Spring The Cookbook Pasta

Monthly Recipe/Skye Gyngell’s Fresh Pasta

I have found that the simplest and best fresh pasta is made with nothing more than flour, good quality very fresh eggs and a little salt. You can make it in a food processor or by hand. As we make it in fairly large quantities in the restaurant, we use a food processor; at home I enjoy making pasta by hand. Whichever method you choose, it’s important that the dough is not overworked; it is also essential to rest the pasta before tolling it out. It’s worth investing in a pasta machine to use at home – they are inexpensive, take all the effort out of rolling and will last for years.

Makes about 500g

400g ‘00’ pasta flour

A small pinch of salt

1 organic free-range medium egg

11 organic free-range medium egg yolks

Put the flour and salt into a food processor and turn the motor on. Add the whole egg followed by the yolks, one at a time, through the funnel, allowing each to be incorporated into the flour before adding the next. Once all the eggs are incorporated, stop the motor and gather the dough from the bowl – it may look slightly dry and crumbly but it will come together and form a ball easily if you press it in your hands. Wrap in cling film and rest in the fridge for at least 30 minutes before rolling out.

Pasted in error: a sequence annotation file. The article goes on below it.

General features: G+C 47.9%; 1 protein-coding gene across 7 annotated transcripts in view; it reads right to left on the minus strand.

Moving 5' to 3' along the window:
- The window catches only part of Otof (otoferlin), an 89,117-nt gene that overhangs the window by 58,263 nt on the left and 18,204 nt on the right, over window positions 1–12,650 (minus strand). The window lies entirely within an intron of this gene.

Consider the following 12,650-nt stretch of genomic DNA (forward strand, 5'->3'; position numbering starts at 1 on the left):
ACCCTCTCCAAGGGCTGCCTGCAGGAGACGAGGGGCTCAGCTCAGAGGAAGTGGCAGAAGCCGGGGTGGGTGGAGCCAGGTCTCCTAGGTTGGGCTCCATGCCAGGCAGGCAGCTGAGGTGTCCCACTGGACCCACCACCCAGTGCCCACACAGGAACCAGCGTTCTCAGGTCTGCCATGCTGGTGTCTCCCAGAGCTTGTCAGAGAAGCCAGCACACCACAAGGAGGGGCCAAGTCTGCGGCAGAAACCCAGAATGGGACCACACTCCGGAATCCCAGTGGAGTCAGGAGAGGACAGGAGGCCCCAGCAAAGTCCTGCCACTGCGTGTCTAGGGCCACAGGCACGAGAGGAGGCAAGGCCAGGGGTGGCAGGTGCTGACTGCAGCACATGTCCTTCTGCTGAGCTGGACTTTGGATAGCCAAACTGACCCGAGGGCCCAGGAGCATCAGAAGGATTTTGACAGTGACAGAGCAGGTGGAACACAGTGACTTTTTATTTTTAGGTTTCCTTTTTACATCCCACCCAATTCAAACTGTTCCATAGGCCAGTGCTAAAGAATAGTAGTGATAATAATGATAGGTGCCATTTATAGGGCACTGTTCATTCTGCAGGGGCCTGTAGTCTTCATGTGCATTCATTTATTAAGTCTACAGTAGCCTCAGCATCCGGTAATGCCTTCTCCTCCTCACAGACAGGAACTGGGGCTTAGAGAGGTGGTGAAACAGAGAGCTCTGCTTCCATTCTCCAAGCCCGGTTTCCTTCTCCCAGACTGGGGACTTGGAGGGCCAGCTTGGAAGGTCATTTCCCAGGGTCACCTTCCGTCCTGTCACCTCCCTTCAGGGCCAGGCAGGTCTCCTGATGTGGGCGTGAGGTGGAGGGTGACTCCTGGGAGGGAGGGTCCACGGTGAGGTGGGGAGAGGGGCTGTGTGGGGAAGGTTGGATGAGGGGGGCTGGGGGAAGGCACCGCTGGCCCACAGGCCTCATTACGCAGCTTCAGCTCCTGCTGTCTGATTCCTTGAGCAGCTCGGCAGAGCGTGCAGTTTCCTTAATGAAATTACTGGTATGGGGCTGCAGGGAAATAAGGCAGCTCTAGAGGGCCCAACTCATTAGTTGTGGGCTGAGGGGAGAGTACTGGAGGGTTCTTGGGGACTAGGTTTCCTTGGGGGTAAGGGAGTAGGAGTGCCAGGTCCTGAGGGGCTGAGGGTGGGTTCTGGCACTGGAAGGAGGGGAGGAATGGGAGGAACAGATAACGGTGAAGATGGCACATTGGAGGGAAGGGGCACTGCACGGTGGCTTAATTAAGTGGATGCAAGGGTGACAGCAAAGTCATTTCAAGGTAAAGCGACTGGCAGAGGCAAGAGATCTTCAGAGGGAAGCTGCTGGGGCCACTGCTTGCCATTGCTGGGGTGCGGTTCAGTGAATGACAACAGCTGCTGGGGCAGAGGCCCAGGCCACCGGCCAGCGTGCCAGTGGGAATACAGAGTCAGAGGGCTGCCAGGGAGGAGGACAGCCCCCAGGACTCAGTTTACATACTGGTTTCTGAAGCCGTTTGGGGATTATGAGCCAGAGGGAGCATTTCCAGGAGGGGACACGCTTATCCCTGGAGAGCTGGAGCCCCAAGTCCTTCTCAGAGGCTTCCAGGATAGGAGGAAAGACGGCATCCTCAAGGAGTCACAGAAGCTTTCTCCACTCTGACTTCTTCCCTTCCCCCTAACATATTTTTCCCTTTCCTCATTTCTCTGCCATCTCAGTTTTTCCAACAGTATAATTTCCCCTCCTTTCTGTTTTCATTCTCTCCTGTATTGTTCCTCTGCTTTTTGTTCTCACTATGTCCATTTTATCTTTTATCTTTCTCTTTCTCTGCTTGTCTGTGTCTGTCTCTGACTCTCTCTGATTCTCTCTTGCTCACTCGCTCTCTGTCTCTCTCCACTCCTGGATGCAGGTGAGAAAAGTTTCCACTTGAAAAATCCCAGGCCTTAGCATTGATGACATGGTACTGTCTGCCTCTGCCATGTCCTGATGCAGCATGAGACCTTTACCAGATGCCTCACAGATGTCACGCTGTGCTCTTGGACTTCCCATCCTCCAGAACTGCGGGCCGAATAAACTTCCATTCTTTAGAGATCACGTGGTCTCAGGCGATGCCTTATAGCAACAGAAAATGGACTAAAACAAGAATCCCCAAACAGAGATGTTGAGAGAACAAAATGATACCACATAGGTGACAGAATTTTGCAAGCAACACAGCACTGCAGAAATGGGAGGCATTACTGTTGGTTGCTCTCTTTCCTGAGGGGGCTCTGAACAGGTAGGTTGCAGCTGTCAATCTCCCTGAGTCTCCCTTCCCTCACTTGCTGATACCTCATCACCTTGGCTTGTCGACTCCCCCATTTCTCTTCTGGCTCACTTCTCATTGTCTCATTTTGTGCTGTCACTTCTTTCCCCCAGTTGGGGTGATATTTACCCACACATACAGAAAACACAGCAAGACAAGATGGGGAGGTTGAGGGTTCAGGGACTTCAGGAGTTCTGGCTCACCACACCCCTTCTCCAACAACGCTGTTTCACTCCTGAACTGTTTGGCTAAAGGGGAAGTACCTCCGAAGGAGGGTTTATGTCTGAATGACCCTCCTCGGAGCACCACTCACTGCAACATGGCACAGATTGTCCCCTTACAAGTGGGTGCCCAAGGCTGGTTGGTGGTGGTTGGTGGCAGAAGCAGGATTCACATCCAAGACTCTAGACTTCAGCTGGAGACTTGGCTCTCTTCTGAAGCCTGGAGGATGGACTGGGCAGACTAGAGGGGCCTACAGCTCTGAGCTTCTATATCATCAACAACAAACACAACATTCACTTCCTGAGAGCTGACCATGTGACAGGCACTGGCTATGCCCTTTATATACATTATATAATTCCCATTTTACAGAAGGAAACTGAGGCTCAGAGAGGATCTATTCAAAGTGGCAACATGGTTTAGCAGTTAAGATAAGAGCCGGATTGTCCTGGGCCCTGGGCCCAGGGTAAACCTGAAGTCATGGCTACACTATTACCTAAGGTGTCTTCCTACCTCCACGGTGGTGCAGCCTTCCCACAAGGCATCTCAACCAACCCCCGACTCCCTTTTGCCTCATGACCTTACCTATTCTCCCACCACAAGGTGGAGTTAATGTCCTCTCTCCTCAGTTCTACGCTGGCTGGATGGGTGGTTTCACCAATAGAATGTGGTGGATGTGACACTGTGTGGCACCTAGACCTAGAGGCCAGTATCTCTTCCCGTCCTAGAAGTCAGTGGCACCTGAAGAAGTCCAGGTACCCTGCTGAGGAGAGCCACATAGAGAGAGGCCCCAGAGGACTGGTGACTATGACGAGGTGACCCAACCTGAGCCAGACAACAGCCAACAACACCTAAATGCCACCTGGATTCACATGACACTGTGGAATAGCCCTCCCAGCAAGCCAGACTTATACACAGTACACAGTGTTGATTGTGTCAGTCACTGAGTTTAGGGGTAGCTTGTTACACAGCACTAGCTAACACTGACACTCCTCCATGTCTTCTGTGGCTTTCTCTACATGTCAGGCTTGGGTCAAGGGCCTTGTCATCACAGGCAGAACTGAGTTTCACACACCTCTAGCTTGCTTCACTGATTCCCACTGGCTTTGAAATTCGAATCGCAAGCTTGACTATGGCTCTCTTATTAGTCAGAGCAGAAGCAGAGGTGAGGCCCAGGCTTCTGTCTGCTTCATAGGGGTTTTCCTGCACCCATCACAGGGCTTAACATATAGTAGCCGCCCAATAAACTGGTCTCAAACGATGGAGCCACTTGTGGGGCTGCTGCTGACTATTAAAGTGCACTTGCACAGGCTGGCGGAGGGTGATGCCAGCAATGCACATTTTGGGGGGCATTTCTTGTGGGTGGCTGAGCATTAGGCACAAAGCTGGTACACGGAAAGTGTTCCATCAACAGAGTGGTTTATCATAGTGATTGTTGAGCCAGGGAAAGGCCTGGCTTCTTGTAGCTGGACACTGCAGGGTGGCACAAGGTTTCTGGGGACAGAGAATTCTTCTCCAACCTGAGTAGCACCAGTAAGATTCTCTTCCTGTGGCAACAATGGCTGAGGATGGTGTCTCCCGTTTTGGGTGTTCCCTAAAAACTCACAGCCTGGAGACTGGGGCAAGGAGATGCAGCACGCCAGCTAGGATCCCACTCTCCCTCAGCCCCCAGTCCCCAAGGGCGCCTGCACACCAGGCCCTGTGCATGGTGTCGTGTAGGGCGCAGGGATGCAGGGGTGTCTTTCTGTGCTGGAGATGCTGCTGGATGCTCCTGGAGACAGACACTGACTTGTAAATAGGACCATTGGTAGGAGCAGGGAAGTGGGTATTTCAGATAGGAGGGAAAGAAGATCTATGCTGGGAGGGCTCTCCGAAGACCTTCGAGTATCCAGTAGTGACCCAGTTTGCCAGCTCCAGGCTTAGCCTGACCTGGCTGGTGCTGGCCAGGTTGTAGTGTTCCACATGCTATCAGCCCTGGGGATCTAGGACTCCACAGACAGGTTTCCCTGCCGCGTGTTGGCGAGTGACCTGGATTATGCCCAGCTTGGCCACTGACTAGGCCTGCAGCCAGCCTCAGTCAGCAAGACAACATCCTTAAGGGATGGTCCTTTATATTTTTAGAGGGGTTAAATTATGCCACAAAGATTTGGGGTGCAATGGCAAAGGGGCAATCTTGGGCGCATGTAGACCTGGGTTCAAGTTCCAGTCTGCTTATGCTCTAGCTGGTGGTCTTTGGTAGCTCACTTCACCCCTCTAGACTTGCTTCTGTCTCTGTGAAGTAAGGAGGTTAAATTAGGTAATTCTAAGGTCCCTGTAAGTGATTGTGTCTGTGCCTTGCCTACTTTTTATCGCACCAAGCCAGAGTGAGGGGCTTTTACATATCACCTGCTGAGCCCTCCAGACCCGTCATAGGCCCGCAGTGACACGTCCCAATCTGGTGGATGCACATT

Take the dough from the fridge and flatten it with a rolling pin to the width of your pasta machine. Working in small amounts, no more than 200g at a time, pass the dough through the machine on its widest setting, in one movement.

Lightly dust one side of the pasta sheet with flour and fold each end in, so they meet in the middle with the floured side on the outside. Press the edges together. Roll the pasta through the machine 4 to 5 times, narrowing the setting each time, until you reach the narrowest setting (or one earlier for stuffed pasta). Feed the pasta seam side first into the rollers and flour the sheets lightly between each rolling.

The rolled out pasta should feel smooth and elastic. Allow it to dry for 10 minutes before cutting but no longer, or it may become too dry and brittle to work with. You can now do with the pasta what you like. For ribbon pasta, fit the appropriate cutter on the machine and pass it through. Lay the strands on a sheet of greaseproof paper or baking parchment to prevent tangling.

Extracted from Spring The Cookbook, (Quadrille, 2015), by Skye Gyngell.